Voice Output: female or male voice output is possible. The learner can activate the voice by touching the "TALK" button on each screen or by pressing "ENTER". Once the user makes the message speak, the message will disappear once the user enters the first letter of the next message.

Print Output: appears in the text box as the learner creates a message through pictures. Function keys include a "HOME" key that allows for movement among the screens, "SPELLING" key makes letter entry possible, and a "DELETE" key erase the last entry.

SCREEN CREATOR

The screen creator allows the facilitator to design new screens or modify existed screens in cases where the learner would benefit from this customization. The facilitator can follow a simple process:

Facilitators who wish to create and modify their boards with graphics that match the program can purchase Imaginart's complete set of digitized pictures, Pick and Stick on Disk.

ADAPTABLE TO VARIED LEARNING ENVIRONMENTS

Logical Language: Pictures to Print is designed to easily adapt to a wide range of learners and learning environments. Possiblities include:

LOGICAL LANGUAGE: PICTURES TO PRINT

Learners who use this program can be begin to understand and appreciate the creative exchanges literacy skills make possible. Picture knowledge makes it possible to produce print and spoken words. Facilitators can alter the program's features to fit the physical and learning needs of each child. The organizational scheme of the vocabulary helps the learners to organize language in a meaningful and literate way. Logical Language: Pictures to Print helps learner move from a preliterate and literate world.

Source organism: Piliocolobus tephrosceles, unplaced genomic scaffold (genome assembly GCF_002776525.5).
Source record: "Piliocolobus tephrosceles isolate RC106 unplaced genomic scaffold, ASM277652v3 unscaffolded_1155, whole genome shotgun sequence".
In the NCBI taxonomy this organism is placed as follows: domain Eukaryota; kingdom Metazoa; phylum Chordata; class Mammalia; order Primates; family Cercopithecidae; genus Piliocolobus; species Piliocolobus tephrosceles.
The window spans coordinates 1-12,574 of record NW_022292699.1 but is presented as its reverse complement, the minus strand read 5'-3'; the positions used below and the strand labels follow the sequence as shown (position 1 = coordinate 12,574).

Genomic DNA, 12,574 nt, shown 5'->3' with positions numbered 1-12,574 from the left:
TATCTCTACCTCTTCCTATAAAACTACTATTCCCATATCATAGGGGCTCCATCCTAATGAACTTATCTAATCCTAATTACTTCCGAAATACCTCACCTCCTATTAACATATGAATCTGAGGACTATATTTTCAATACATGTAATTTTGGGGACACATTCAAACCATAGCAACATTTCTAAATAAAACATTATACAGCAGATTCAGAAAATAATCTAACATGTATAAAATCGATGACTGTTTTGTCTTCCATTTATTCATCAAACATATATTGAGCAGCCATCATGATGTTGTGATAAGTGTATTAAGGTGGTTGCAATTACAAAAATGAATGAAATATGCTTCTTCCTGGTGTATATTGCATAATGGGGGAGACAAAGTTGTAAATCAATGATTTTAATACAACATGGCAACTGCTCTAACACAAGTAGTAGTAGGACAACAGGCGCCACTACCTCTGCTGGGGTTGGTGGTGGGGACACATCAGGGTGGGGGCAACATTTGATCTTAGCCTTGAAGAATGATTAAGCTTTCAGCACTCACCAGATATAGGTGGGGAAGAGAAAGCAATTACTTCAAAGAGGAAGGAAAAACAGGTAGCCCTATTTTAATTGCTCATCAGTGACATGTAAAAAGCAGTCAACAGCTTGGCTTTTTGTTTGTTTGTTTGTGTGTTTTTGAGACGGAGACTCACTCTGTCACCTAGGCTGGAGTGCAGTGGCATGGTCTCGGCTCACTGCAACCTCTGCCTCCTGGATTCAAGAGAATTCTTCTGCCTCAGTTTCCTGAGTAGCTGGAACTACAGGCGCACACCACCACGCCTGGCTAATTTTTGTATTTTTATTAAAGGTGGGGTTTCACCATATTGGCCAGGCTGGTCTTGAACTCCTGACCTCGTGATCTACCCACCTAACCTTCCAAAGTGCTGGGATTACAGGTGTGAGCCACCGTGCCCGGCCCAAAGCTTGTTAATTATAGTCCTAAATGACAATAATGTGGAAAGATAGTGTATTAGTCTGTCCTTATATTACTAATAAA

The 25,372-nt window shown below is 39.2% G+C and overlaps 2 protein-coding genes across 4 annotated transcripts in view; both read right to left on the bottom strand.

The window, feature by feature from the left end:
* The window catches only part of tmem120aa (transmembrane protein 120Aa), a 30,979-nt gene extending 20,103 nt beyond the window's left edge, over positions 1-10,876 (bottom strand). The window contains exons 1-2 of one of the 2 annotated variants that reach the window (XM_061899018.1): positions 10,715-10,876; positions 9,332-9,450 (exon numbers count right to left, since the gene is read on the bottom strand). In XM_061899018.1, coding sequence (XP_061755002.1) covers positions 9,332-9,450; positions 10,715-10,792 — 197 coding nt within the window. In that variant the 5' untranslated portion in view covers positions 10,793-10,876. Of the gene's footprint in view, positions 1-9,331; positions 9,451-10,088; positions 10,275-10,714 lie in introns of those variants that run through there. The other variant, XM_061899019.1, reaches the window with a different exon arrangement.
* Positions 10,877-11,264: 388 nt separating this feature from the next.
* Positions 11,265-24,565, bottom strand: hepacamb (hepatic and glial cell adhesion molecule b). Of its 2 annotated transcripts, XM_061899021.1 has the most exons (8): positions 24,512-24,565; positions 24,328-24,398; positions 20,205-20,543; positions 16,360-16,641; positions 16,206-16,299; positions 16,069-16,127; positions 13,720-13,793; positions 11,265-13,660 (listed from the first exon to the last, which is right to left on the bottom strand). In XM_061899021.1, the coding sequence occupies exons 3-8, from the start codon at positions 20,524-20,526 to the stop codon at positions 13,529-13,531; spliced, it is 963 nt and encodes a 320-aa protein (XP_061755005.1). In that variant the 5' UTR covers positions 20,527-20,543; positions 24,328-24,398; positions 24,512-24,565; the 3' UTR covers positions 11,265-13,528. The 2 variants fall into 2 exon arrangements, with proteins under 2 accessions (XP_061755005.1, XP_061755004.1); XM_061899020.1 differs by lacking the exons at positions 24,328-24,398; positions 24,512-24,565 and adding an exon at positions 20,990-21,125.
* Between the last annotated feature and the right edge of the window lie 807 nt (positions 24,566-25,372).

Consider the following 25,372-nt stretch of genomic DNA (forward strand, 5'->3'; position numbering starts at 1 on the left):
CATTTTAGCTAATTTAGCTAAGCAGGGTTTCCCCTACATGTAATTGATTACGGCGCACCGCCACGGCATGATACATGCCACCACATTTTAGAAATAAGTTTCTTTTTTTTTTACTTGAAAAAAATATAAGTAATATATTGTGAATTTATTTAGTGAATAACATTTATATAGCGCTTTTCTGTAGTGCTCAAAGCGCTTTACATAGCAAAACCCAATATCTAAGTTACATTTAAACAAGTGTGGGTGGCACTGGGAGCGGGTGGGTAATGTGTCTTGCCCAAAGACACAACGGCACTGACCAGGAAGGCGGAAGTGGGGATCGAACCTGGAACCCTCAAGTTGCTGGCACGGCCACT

REFERENCES

Beatty, H. (1992). Icons and the literate adult. Communication Outlook 13 (3), 8-9.

Beukelman, D.R. (1991). Magic and the cost of communicative competence. Augmentative and Alternative Communication, 7, 2-10.

Chomsky, C. (1979). Approaching reading through invented spelling. In L.B. Resnick and P.A. Weaver (Eds.) Theory and Practice of Early Reading, Vol. 2. Hillsdale NJ: Erlbaum.

Dyson, A. (1986). Transitions and tensions: Interrelationships between drawing, talking, and dictating of young children. Research in the Teaching of English, 20, 5-24.

Juel,C. (1988). Learning to read and write: A longitudinal study of 54 children from first through fourth grades. Journal of Educational Psychology, 80, 4, 437-447.

Koppenhaver, D.A., Coleman, P.P., Kalman, S.L., Yoder, D.E. (1991). The implications of emergent literacy research for children with developmental disabilities. American Journal of Speech-Language Pathology, 1 (1), 38-44.

Light, J. & Lindsay, P. (1991). Cognitive science and augmentative and alternative communication. Augmentative and Alternative Communication, 7, 186-203.

Stein, N. & Glenn, C. (1979). An analysis for story comprehension in elementary school. In R.

Freedle (Ed.) New Directions in Discourse Processing Vol. 2. Norwood, NJ:Ablex.

VanKleeck, A. (1990). Emergent literacy: Learning about print before learning to read. Topics in Language Disorders, 10(2), 24-45.

PRODUCTS

Logical Language: Pictures to Print (1998). Innocomp, 26210 Emery Rd., Suite 302, Warrensville Heights, OH 44128-5771, 800-382-8622

Pick and Stick on Disk (1995). Imaginart International, Inc., 307 Arizona St. Bisbee, AZ 85603-1501, 800-828-1376